Meet the Unicef Wearables Finalists Series: GuardBand

11th November 2015 Posted by: Cat Cochrane


This summer Unicef set the challenge of designing wearable and sensor technology that serves people in resource constrained environments. In the run up to the announcement of the winners on 12th November, we're proud to cover the teams and their prototype wearables, each aiming to make great impact in the fields of health, child abuse prevention, clean water safety and much more.

In the ninth of our series, we interviewed the team behind GuardBand, a system that helps protect children from abuse and observes their health.


In terms of tech for good and child protection, how accessible can the GuardBand be in its reach?

Location tracking technology is common nowadays. The datum is also easy to transmit. The battery is common and economical so it is easily changed. Furthermore, the device is small, light, wearable and is not energy-consuming. It has only one button so it is also easy to use.

What challenges are presented in asking young people to use and engage with the GuardBand, particularly if they are vulnerable or in an abusive situation?

There might be false alarms. The users may not always keep the device within their reach because of its flexibility. Users may not show proper responses when being threatened, e.g being so frightened, they forget to activate the GuardBand.

What is a projected individual example of GuardBand working to its best impact within a year of a potential launch?

The project can make great impact to vulnerable people such as children or the elderly. Children will receive protection from organisations and more children-protecting communities can be established.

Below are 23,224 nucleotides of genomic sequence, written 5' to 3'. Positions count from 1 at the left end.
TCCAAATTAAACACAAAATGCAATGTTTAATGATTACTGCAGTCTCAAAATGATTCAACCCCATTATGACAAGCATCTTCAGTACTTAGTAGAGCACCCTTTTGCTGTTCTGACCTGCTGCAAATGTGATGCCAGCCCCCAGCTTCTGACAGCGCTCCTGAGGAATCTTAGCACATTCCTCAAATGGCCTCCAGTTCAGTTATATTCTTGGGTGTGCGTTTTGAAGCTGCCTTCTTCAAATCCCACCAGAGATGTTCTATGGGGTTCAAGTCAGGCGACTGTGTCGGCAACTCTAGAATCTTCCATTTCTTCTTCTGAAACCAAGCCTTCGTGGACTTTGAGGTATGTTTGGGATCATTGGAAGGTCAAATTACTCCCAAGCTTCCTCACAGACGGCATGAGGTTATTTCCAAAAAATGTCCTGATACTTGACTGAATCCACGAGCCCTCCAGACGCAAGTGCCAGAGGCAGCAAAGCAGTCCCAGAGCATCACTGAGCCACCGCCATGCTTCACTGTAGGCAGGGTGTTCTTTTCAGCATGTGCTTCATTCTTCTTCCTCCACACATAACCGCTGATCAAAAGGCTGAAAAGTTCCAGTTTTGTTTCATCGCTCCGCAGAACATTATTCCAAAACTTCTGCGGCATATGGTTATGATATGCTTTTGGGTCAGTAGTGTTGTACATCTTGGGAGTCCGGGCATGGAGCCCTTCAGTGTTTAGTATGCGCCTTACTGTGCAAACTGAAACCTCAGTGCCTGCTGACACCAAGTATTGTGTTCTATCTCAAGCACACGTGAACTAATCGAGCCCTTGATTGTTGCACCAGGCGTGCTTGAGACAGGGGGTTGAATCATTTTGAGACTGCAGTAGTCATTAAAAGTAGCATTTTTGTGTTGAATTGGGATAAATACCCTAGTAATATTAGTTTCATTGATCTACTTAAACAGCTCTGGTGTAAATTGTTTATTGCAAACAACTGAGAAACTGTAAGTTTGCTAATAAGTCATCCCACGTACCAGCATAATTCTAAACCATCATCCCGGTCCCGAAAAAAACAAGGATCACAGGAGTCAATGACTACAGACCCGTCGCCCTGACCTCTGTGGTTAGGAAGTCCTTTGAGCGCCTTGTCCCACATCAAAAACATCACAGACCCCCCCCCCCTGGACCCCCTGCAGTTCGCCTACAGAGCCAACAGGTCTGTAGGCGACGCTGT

What are the solutions to the inevitable international red tape and bureaucracy faced with working on a prototype designed for children? How can these be overcome?

To realise the project, permission from the authorities as well as their cooperation is needed. Moreover, the project may also need some help from telecom corporations. We also will offer the local authority free trial use in a limited area and long term support to gain their trust. To make the product trustworthy, cooperating with institutes, universities and organisations that protect people’s rights are needed to check and verify that the product is ready to be used.  

What impact do you project the prototype having for child protection issues in five years’ time should it be the Unicef Wearables winner?

Child abuse would be significantly reduced. Children will be more active toward anything they find dangerous. More communities that care about children could be created so children’s rights can be better preserved.


With the support from Unicef, connections with organisations could be created and we could ask for their local support.


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